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BD athlete Johnny Collinson reports from La Grave

Wednesday, September 7, 2016
Black Diamond athlete Johnny Collinson heads to La Grave, France and samples the big, steep, complicated mountains with the crew from Teton Gravity Research.

Staring dumbly down at a printed version of Google Maps, rain pounding on the windshield of our freshly rented VW diesel van, I had to admit it. “Dude we’re lost.” Ian McIntosh was behind the wheel getting tangled amongst the miniature cars of Europe. We were driving aimlessly around downtown Geneva, desperately trying to escape the city into our beloved mountain terrain. Finally a random street sign became our savior. Chamonix   

Rewind one month earlier, to mid January. I was skiing hardpack moguls at home, having to resort to tele skiing for a change of pace. Then, nearly out of the blue, I got the phone call every ski athlete dreams of, the invite to film with Teton Gravity Research. I was on the road to Jackson the next day to begin filming, and spent a few weeks in Wyoming. During my time there, when it seemed we were in the only storm system on the planet, Ian called me to make sure I could join him in France the next week. I was booking tickets before he finished his sentence.

Fast forward through countless hours of travel time and airport cocktails, and there’s Ian and I again, winding our way through the Alps to the tiny village of La Grave. Once we hit the highway Ian knew just where to go. He had been in the area earlier on a trip that inspired this one. Our mission was to get a crew of big mountain chargers; Ian, myself and Todd Ligare, and push comfort zones—using two ice axes and crampons to get on top of lines instead of a heli, and changing airtime from cliff hucks to rappels. During the whole trip I felt like I was back in time—from the old school lift, to the legends that surround the mountains there. We were staying with Joey Vallone, a mountain guide and fellow charger who lives in the famous “P-tex, Lies and Duct Tape” house. This area was where Doug Coombs choose to spend his time, and it was easy to see why. Steep gnarly lines were hidden behind every fold in the endless cliff walls.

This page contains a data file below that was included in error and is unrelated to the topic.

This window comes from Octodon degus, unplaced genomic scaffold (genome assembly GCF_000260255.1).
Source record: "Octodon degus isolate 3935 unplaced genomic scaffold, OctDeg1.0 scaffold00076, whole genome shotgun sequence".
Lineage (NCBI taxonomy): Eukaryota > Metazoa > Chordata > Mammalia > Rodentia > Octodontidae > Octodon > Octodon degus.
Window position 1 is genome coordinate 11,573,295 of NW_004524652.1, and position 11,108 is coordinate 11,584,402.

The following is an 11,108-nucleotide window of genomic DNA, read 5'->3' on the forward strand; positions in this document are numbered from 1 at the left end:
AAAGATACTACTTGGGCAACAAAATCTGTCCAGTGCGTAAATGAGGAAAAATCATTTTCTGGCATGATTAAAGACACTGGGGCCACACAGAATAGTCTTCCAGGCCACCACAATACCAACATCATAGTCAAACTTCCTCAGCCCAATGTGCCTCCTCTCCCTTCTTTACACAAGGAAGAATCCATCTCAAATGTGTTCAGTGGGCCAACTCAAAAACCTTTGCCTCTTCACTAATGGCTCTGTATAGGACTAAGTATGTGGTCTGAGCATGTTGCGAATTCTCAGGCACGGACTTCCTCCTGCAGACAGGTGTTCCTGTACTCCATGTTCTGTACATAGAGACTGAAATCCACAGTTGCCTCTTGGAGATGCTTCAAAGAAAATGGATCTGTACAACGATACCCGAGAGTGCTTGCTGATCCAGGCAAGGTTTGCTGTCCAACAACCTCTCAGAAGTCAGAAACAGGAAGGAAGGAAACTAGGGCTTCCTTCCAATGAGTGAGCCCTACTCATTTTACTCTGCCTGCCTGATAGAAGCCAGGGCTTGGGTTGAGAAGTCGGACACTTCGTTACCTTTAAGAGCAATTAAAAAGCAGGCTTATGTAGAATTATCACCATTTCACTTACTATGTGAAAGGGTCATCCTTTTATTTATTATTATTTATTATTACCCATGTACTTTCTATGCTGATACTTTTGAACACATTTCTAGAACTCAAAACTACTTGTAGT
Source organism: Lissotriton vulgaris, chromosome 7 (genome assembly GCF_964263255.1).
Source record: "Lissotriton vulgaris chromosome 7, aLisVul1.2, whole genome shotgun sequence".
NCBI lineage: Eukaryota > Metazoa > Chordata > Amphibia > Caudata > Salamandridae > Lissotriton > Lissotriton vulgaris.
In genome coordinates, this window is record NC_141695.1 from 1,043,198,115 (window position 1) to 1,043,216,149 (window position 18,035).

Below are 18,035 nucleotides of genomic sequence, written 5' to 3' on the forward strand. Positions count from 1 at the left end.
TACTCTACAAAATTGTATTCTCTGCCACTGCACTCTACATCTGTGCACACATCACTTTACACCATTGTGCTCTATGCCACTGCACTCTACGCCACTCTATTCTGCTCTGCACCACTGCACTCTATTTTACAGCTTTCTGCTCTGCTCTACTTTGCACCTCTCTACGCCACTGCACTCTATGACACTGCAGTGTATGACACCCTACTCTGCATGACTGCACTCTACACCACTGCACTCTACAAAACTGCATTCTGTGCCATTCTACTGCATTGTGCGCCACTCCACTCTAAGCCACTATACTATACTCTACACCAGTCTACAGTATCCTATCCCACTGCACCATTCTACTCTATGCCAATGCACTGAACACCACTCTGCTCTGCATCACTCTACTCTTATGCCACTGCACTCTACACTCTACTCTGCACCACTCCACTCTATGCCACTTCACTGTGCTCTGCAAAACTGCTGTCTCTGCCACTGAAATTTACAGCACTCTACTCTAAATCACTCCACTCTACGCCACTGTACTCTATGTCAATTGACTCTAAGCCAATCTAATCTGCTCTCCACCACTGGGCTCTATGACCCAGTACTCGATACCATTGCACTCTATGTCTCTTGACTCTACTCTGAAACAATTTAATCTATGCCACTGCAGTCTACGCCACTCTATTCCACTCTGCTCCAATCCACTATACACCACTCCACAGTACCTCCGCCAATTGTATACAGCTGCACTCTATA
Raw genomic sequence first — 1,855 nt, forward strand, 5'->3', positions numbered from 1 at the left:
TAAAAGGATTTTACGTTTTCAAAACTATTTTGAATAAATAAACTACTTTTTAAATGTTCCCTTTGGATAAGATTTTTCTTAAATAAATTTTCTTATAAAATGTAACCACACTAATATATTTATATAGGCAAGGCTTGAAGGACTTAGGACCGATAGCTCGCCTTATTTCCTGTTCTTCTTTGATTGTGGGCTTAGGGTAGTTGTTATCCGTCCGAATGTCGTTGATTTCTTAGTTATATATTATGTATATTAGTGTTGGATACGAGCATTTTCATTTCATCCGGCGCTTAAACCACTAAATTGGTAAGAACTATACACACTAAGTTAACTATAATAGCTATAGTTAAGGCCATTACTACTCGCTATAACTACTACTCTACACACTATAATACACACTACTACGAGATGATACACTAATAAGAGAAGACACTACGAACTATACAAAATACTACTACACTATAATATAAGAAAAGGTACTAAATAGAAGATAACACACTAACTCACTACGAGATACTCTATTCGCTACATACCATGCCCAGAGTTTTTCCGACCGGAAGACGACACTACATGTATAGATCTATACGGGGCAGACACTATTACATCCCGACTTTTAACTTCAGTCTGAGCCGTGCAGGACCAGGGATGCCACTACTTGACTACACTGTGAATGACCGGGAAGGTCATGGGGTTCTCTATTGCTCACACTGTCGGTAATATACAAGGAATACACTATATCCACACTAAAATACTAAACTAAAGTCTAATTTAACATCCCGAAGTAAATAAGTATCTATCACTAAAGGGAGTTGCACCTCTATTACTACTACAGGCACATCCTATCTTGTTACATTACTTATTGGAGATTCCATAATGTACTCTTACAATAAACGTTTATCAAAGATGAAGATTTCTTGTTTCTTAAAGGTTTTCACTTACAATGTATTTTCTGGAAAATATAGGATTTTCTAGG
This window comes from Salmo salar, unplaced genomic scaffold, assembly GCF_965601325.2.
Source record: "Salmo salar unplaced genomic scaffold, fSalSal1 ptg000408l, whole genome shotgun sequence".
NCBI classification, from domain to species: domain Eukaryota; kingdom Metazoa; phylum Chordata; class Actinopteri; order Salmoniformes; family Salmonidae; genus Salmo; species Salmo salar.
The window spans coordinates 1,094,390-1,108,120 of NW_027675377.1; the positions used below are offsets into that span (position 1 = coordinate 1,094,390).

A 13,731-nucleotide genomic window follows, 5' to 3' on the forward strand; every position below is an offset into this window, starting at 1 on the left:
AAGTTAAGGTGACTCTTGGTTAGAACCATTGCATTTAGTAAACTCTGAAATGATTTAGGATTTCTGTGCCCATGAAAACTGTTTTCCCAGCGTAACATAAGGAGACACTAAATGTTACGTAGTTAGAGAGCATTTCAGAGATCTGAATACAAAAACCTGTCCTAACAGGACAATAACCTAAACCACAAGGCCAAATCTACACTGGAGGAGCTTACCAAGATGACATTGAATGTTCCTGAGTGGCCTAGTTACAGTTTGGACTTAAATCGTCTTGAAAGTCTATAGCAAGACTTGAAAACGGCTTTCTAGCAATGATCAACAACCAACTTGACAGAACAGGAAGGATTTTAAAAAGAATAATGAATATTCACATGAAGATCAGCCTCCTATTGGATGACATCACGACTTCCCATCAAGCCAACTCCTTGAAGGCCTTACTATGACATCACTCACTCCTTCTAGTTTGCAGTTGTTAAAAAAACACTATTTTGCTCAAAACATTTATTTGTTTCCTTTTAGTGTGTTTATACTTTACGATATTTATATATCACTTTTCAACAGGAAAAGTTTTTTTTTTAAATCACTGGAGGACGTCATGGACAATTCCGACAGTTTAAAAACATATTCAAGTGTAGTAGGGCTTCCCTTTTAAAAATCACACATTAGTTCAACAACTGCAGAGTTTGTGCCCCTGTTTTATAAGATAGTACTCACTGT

Hungry to explore, Ian and I showed up a few days ahead of the crew and got lucky, hitting the resort right after a storm. 3-4,000 foot pow runs trashed our legs before we even hit the lower section of the mountain, an area where expertise and terrain knowledge were mandatory. Couloirs dropped everywhere to the valley floor, but only some go cleanly. It’s a good thing to have buddies willing to lead you around in places like that. After a few days the rest of the crew arrived and we got to work, hitting mandatory rappel lines on day one. It’s definitely different than jump laps at Alta. Its always fun to get into situations where everyone is a little bit nervous, hanging above big exposure, trusting buried anchors, and the usual- watching skiers walk in crampons. Throughout the next three weeks we barely scratched the surface of the terrain surrounding La Grave. We were working every day, spending long days skinning around to access long couloirs and complicated glacier runs. We learned quickly that filming would be difficult. The “barbeque” angle that is usually so prime, made us look like flies on the wall, even using the longest lenses. But that’s what made this trip so unique, instead of chasing the action-banger-Alaska-heli-gnar segment, we were searching for moments. That one second in the steep icy cooley, or the moment you decide to point it through the serac fall debris. The tiny glimpses into what its really like to ski without perfect conditions. But hey, we’re still supposed to make it look good right?  

I’d be proud of myself if I could remember the names of the runs I skied, but instead of trying to describe them all, (which could potentially get really boring) I’ll just say I look forward to going back. Soon. One three-day hut trip into Ecrin Nat’l Park wasn’t enough, especially because I got food poisoning and was busy barfing while I tried to watch Ian ski a gnarly 2,500-foot couloir in about 30 seconds. Inspiring to say the least. But, amongst all the fun and inspiration, the dangers of these mountains were continually poking us with reminders. On the West face of the Rateau, after a shallow boot pack, all of us three athletes came up with a “game plan” of how to ski it safely. Todd dropped first and was instantly taken down by sharks- super scary when ripping above 900 feet of exposure. He tumbled over rocks but self arrested before gaining too much momentum. After that all three of us skied it ski mountaineer style, light hop turn to light hop turn. A few days later Ian and I spent all day hiking up to and skiing the Passage de Serret du Savon, into a long serac fall run cleverly dubbed “the Ice S”. It’s a line that rarely gets skied, and a week after we did it, the huge hanging ice fields we were worried about collapsed and created two dizzyingly large avalanches that filled the valley with dust. Local patrollers said it was the largest they had seen in a long, long time. After everything was said and done, we were glad to be boarding a plane out of there in one piece.

So, if you every go to La Grave, don’t forget your ice axes, harness, camera, balls and respect. When you got all those packed up tight, look up a local and have them show you the zones, and then you will see why so many legendary skiers from across the world have chosen to call the tiny village of La Grave home.